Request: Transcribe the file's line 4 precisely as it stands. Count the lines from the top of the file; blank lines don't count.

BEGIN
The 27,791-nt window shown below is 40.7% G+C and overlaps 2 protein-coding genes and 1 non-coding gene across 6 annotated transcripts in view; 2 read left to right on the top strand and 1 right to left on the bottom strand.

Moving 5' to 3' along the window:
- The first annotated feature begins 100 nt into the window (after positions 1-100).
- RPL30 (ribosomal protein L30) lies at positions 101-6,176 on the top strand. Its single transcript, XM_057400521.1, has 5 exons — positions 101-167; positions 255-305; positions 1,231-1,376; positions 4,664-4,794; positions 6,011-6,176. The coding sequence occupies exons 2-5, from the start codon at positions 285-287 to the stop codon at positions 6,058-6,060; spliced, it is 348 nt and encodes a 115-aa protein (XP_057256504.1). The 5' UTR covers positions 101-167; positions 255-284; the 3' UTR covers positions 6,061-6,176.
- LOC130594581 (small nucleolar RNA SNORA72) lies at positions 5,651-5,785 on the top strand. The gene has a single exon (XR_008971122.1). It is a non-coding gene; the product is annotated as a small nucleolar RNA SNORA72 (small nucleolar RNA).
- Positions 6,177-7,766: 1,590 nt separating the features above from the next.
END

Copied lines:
- RPL30 (ribosomal protein L30) lies at positions 101-6,176 on the top strand. Its single transcript, XM_057400521.1, has 5 exons — positions 101-167; positions 255-305; positions 1,231-1,376; positions 4,664-4,794; positions 6,011-6,176. The coding sequence occupies exons 2-5, from the start codon at positions 285-287 to the stop codon at positions 6,058-6,060; spliced, it is 348 nt and encodes a 115-aa protein (XP_057256504.1). The 5' UTR covers positions 101-167; positions 255-284; the 3' UTR covers positions 6,061-6,176.